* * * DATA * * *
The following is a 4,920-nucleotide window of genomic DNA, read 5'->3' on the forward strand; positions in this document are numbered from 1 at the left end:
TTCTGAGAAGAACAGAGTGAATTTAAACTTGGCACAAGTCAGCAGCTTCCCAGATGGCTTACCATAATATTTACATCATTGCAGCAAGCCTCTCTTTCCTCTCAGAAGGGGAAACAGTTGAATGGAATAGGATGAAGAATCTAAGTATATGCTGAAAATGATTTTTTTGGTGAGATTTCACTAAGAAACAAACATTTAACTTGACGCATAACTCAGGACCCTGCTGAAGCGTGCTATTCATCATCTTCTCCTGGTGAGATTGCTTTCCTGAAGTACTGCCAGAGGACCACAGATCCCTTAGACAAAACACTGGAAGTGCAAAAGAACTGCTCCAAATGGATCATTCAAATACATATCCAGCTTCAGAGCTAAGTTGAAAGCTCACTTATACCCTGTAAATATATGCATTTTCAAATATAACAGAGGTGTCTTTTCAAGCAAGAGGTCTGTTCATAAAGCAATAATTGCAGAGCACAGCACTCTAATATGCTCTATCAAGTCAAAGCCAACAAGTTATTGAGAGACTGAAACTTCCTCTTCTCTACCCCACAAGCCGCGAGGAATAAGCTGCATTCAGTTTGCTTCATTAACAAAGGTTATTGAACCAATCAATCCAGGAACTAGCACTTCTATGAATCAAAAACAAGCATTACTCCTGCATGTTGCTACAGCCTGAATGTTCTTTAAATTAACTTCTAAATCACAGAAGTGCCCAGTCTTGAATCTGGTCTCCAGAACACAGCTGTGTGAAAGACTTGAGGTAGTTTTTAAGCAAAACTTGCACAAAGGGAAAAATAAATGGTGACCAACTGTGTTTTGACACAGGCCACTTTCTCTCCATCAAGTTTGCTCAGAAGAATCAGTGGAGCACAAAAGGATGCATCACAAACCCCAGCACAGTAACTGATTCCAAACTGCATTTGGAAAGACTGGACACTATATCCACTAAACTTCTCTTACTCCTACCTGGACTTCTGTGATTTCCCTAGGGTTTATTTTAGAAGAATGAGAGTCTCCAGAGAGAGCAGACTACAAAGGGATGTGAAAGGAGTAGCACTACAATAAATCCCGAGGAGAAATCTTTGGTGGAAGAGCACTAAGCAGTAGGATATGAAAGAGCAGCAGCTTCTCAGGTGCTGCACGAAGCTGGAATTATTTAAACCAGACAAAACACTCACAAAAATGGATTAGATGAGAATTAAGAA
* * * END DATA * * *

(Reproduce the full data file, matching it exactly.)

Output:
The following is a 4,920-nucleotide window of genomic DNA, read 5'->3' on the forward strand; positions in this document are numbered from 1 at the left end:
TTCTGAGAAGAACAGAGTGAATTTAAACTTGGCACAAGTCAGCAGCTTCCCAGATGGCTTACCATAATATTTACATCATTGCAGCAAGCCTCTCTTTCCTCTCAGAAGGGGAAACAGTTGAATGGAATAGGATGAAGAATCTAAGTATATGCTGAAAATGATTTTTTTGGTGAGATTTCACTAAGAAACAAACATTTAACTTGACGCATAACTCAGGACCCTGCTGAAGCGTGCTATTCATCATCTTCTCCTGGTGAGATTGCTTTCCTGAAGTACTGCCAGAGGACCACAGATCCCTTAGACAAAACACTGGAAGTGCAAAAGAACTGCTCCAAATGGATCATTCAAATACATATCCAGCTTCAGAGCTAAGTTGAAAGCTCACTTATACCCTGTAAATATATGCATTTTCAAATATAACAGAGGTGTCTTTTCAAGCAAGAGGTCTGTTCATAAAGCAATAATTGCAGAGCACAGCACTCTAATATGCTCTATCAAGTCAAAGCCAACAAGTTATTGAGAGACTGAAACTTCCTCTTCTCTACCCCACAAGCCGCGAGGAATAAGCTGCATTCAGTTTGCTTCATTAACAAAGGTTATTGAACCAATCAATCCAGGAACTAGCACTTCTATGAATCAAAAACAAGCATTACTCCTGCATGTTGCTACAGCCTGAATGTTCTTTAAATTAACTTCTAAATCACAGAAGTGCCCAGTCTTGAATCTGGTCTCCAGAACACAGCTGTGTGAAAGACTTGAGGTAGTTTTTAAGCAAAACTTGCACAAAGGGAAAAATAAATGGTGACCAACTGTGTTTTGACACAGGCCACTTTCTCTCCATCAAGTTTGCTCAGAAGAATCAGTGGAGCACAAAAGGATGCATCACAAACCCCAGCACAGTAACTGATTCCAAACTGCATTTGGAAAGACTGGACACTATATCCACTAAACTTCTCTTACTCCTACCTGGACTTCTGTGATTTCCCTAGGGTTTATTTTAGAAGAATGAGAGTCTCCAGAGAGAGCAGACTACAAAGGGATGTGAAAGGAGTAGCACTACAATAAATCCCGAGGAGAAATCTTTGGTGGAAGAGCACTAAGCAGTAGGATATGAAAGAGCAGCAGCTTCTCAGGTGCTGCACGAAGCTGGAATTATTTAAACCAGACAAAACACTCACAAAAATGGATTAGATGAGAATTAAGAA